In the middle of the book, it was time for students to move forward in their study of racial segregation in the United States. At that point, we paused for a single class period to watch segments from the first episode of the award-winning PBS documentary Eyes on the Prize (Hampton et al., 2006) . Again, student interest was high. We used deep viewing techniques that involve repeated viewing and analysis of multimodal texts (Pailliotet, A. W., Semali, L., Rodenberg, R. K., Giles, J. K., & Macaul, S. L., 2000) , and students did an excellent job of relating the real-life events of the mid-1950s (including the Emmett Till trial) to Tom Robinson’s fictional trial.

After we finished reading the book, I tried to bring in one of my favorite California Newsreel documentaries, the late Marlon Riggs’s Ethnic Notions, but my comfort level as a first-year teacher in a district with very few teachers of color made me abandon deep viewing of the video after a single class period. However, as a culminating project, I asked students to conduct Internet research on a topic related to the novel that they wanted to know more about. Today, with the proliferation of social media networking sites and multimedia software, I would invite students to create a multimodal project for the unit. I would also have students read Ta- Nehisi Coates’s 2014 feature in The Atlantic , “The Case for Reparations,” which brings the history of racial segregation from the South to the North, which is important for understanding the scope of historical and contemporary discrimination. This bridges to a final question.

3) How can I illustrate the contemporary relevance of To Kill a Mockingbird for my students? W.E.B. DuBois (1903/2007) famously stated that the problem of the twentieth century would be the problem of the color line. In the middle of the second decade of the twenty-first century, racial/ ethnic relations continue to be at the forefront of local, national, and world news. These events should absolutely be brought into the classroom! For instance, while teaching To Kill a Mockingbird in the autumn of 2005, the following major events occurred:

  • The devastation left in the wake of Hurricane Katrina opened up yet another round of discourse about race and poverty in America. Adolescents were acutely aware of these conversations, which extended into popular culture (hip-hop icon Kanye West’s charge that former President Bush didn’t like Black people, etc.).

  • An initiative that ended racial affirmative action within the state [Michigan] was approved by voters that November.

  • Rosa Parks, the “mother of the Civil Rights Movement” and trigger for the Montgomery bus boycott in 1955, passed away. Her funeral was televised all day on our metropolitan stations [Michigan]. Students talked about it at school the next day.

Debbie: One evening when my daughter Liz was in third grade, she said, “Mom, I don’t get it.” I looked at her, sitting on the bed, reading. I noted that she had Caddie Woodlawn (Brink, 1935) in her hand. Realizing she was reading a problematic text, I asked, “What don’t you get?” She started telling me about the scalping and fear of Indian massacres. Calmly, I asked to see the book and told her we’d talk to her teacher about it. Later that night, I asked Janice, a friend knowledgeable in children’s literature, for help. I’d been calm with Liz, but inside I was seething and needed help putting my upset into words that would be productive. Janice was dismayed that Liz’s teacher had assigned such an old book. She suggested that old books like that be used in a specific way. One group reads one chapter, another group reads another, and so on. In each chapter, children should read critically, noting biased portrayals of Native peoples. I like Janice’s suggestion. Part of what she said is that reading a book cover-to-cover invites readers to identify with the characters, location, etc. Once you’ve embraced the story or characters, it is difficult to be critical from within that embrace.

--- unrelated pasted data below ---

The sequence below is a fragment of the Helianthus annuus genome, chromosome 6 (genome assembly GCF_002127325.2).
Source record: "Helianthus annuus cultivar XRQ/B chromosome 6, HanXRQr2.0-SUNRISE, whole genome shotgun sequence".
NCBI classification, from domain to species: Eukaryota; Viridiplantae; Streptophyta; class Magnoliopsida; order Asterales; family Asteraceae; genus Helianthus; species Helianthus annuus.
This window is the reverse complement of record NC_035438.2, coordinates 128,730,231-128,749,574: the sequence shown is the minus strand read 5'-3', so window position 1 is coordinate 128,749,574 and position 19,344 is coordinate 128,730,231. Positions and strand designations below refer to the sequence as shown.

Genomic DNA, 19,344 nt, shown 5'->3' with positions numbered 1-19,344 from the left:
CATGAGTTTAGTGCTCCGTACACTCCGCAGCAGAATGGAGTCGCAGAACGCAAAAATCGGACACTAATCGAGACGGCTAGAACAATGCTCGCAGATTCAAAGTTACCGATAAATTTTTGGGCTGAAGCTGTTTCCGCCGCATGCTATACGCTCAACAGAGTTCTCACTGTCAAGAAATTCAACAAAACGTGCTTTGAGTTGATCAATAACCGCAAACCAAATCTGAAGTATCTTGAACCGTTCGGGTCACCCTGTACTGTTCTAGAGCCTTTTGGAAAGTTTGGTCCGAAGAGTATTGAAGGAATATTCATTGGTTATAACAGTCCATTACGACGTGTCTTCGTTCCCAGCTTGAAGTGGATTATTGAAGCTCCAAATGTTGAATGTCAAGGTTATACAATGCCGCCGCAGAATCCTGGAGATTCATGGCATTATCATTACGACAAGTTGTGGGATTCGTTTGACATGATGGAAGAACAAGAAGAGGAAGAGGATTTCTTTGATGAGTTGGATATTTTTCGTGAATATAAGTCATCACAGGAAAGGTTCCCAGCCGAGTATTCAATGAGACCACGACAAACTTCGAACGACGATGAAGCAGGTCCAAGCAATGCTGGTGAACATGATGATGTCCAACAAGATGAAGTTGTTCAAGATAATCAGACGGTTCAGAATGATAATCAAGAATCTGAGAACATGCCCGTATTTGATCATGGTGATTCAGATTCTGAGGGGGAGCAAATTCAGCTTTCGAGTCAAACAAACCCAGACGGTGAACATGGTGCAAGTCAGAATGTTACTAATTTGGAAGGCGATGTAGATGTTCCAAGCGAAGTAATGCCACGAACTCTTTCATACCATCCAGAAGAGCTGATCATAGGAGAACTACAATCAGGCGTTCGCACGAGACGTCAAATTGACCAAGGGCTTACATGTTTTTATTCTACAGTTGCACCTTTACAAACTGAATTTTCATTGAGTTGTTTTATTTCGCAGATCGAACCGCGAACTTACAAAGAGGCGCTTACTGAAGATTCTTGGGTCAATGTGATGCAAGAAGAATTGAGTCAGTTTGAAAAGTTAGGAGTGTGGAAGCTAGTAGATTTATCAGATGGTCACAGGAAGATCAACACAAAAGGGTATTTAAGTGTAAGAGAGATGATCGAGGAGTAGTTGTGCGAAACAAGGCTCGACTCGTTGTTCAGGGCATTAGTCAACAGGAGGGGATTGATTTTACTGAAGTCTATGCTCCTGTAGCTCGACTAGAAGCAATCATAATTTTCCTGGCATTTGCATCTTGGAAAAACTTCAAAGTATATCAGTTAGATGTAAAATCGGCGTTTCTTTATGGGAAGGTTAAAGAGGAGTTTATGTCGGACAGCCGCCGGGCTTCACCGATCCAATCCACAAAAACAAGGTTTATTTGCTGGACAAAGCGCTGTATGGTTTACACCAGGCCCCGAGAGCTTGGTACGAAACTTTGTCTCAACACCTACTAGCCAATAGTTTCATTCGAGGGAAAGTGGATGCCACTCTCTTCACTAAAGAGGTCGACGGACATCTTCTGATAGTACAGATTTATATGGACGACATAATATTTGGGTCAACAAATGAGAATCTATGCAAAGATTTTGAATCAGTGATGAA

Many people have written to me, saying that when they’re reading Little House on the Prairie (Wilder, 1953) to their child (this is usually a parent), they pause to tell their child what is wrong with the depictions or the attitudes of characters in the book. That might work in that setting, but what to do in a classroom of children when you have one or two who are Native? I invite people to walk through this in their own minds. Here’s what I see. The teacher is reading aloud from Little House on the Prairie and comes to that part where she’ll read, “The only good Indian is a dead Indian.” What will the teacher do? Walk over to the child and say, “She’s not talking about you, dear?” Intellectually, we might think we’ve done well, but what about the emotional costs to this child? What is going on in that student’s head and heart? Might there be some dissonance? Someone he/she likely trusts and respects has just read out loud a horrible sentence. It’ll happen three more times. When read-aloud time is over, everyone will set the book aside and do other work, perhaps a spelling test. But consider, how might a Native child perform on that spelling test, having just heard that “the only good Indian is a dead Indian?”